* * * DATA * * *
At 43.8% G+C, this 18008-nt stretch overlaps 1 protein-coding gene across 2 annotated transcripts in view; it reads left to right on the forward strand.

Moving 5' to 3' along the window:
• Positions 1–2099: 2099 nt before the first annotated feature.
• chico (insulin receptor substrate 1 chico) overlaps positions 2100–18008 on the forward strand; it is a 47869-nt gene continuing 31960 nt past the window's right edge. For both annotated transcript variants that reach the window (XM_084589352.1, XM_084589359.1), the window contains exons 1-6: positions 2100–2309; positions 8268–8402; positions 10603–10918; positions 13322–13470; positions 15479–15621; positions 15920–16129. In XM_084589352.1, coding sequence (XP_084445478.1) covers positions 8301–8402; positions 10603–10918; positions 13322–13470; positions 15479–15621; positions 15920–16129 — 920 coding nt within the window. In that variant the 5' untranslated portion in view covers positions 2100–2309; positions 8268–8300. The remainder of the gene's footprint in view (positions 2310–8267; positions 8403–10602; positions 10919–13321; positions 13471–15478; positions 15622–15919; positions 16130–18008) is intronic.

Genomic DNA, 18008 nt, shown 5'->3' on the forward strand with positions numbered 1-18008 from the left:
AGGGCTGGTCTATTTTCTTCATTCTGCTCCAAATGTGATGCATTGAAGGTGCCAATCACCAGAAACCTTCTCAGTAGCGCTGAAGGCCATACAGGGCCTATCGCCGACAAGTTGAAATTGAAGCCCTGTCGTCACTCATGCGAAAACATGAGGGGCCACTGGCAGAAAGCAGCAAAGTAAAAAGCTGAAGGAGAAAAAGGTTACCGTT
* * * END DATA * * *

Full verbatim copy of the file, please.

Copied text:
At 43.8% G+C, this 18008-nt stretch overlaps 1 protein-coding gene across 2 annotated transcripts in view; it reads left to right on the forward strand.

Moving 5' to 3' along the window:
• Positions 1–2099: 2099 nt before the first annotated feature.
• chico (insulin receptor substrate 1 chico) overlaps positions 2100–18008 on the forward strand; it is a 47869-nt gene continuing 31960 nt past the window's right edge. For both annotated transcript variants that reach the window (XM_084589352.1, XM_084589359.1), the window contains exons 1-6: positions 2100–2309; positions 8268–8402; positions 10603–10918; positions 13322–13470; positions 15479–15621; positions 15920–16129. In XM_084589352.1, coding sequence (XP_084445478.1) covers positions 8301–8402; positions 10603–10918; positions 13322–13470; positions 15479–15621; positions 15920–16129 — 920 coding nt within the window. In that variant the 5' untranslated portion in view covers positions 2100–2309; positions 8268–8300. The remainder of the gene's footprint in view (positions 2310–8267; positions 8403–10602; positions 10919–13321; positions 13471–15478; positions 15622–15919; positions 16130–18008) is intronic.

Genomic DNA, 18008 nt, shown 5'->3' on the forward strand with positions numbered 1-18008 from the left:
AGGGCTGGTCTATTTTCTTCATTCTGCTCCAAATGTGATGCATTGAAGGTGCCAATCACCAGAAACCTTCTCAGTAGCGCTGAAGGCCATACAGGGCCTATCGCCGACAAGTTGAAATTGAAGCCCTGTCGTCACTCATGCGAAAACATGAGGGGCCACTGGCAGAAAGCAGCAAAGTAAAAAGCTGAAGGAGAAAAAGGTTACCGTT